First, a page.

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Traders rush to supply fuel to the US as Texas freeze bites

Traders rush to supply fuel to the US as Texas freeze bites

FILE PHOTO: U.S. Coast Guard Cutter Narwhal patrols near some of the 27 oil tankers anchored off shore during the outbreak of the coronavirus disease (COVID-19) in Long Beach, California, U.S., April 23, 2020. U.S. Coast Guard/Petty Officer Third Class Aidan Cooney/Handout via REUTERS

LONDON: Massive refining outages in the U.S. state of Texas due to freezing weather has led to a flurry of fuel tanker bookings from Europe, while several carriers were diverting away from the U.S. Gulf Coast, traders and analysts said.

The cold snap has halted about one-fifth of the United States' refining capacity and nearly all oil and natural gas production in west Texas.

Traders were looking to fill the gap in refinery supplies with bookings from elsewhere.

U.S. Atlantic coast imports of diesel and gasoil from other countries was seen at 380,000 barrels per day (bpd) in February, at the same level of a multi-year high reached in November, according to oil analytics firm Vortexa.

The rise is led largely by higher intake from northwest Europe, with 140,000 bpd of imports, a multi-year high, Vortexa said.

Imports on the route are also on track to remain firm in March, with around 2.5 million barrels currently forecast to arrive, Vortexa said.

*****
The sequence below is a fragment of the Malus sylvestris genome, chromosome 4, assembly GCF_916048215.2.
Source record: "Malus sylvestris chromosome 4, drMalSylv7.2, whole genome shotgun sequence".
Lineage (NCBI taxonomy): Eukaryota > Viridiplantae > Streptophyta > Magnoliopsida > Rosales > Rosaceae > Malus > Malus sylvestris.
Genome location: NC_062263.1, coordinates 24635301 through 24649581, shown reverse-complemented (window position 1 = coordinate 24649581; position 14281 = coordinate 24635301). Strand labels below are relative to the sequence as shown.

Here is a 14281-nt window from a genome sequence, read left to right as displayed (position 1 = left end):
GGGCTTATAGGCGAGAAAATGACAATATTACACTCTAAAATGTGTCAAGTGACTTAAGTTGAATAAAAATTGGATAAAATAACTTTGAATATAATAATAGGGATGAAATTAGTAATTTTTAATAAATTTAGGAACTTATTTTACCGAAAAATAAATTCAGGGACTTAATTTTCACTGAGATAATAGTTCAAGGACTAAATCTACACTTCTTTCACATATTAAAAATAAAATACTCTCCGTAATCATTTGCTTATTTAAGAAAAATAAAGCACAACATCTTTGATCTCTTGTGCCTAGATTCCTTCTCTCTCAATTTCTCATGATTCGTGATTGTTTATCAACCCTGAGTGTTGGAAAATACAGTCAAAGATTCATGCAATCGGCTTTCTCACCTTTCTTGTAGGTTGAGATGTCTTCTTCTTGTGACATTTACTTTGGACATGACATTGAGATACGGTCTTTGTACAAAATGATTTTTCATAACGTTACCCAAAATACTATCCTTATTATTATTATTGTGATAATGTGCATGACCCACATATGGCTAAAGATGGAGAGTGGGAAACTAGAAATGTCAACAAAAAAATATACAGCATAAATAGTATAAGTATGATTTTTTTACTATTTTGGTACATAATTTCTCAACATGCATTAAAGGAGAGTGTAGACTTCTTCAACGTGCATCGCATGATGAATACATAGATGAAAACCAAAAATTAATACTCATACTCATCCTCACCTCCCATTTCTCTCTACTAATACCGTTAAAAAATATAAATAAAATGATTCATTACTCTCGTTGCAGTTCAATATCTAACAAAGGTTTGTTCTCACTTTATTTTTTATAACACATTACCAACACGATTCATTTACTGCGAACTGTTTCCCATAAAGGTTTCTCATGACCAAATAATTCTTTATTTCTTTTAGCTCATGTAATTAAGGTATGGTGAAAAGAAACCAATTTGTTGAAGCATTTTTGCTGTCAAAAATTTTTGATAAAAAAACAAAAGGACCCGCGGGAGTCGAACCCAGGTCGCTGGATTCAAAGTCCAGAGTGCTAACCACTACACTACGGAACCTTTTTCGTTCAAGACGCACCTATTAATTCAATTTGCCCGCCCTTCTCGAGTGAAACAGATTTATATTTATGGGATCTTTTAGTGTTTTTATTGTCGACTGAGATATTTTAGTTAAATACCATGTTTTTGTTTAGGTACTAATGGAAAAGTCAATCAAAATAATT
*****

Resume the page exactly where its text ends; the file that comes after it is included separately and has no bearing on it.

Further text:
Gasoline exports from Europe to North America have also spiked.

Loadings of gasoline and blending components along the route were pegged at 417,000 bpd Feb. 1-18, according to Vortexa, the highest level since July 2020, and 27per cent higher than average for the prior three months.

At the same time, clean products exports from the U.S. Gulf Coast have fallen sharply.

Loadings are holding at 1.3 million bpd on a 10-day moving average basis, nearing levels last seen in May 2020, when coronavirus lockdowns greatly hampered demand, according to Reid l'Anson, senior commodity economist at Kpler. That compares with 2.5 million bpd last year, he added.

The disruptions are having a big impact on prices.

The U.S. crack spread, a key measure of refining margins, settled at US$15.43 a barrel on Thursday, the highest since April 2020, Refinitiv Eikon data showed.

"The cargoes are going to follow the margins and with prices improving here in the U.S. that would signal more cargoes to the U.S." said Phil Flynn, a senior analyst at Price Futures Group in Chicago.

Gasoline and diesel profit margins in Europe have also risen, with the northwest Eurpan barge crack spread hitting its highest since October around US$4.50 a barrel on Thursday.

The disruptions also led to tankers that were due to load in the U.S. Gulf to divert away from the energy hub. Vortexa data shows four tankers, including the very large gas carrier (VLGC) Captain John NP.

"Everything is getting delayed or moving out of the Houston area and not coming back," a shipbroker told Reuters.

(Reporting by Ahmad Ghaddar in London, Stephanie Kelly and Laura Sanicola in New York; Editing by Emelia Sithole-Matarise)

Source: Reuters


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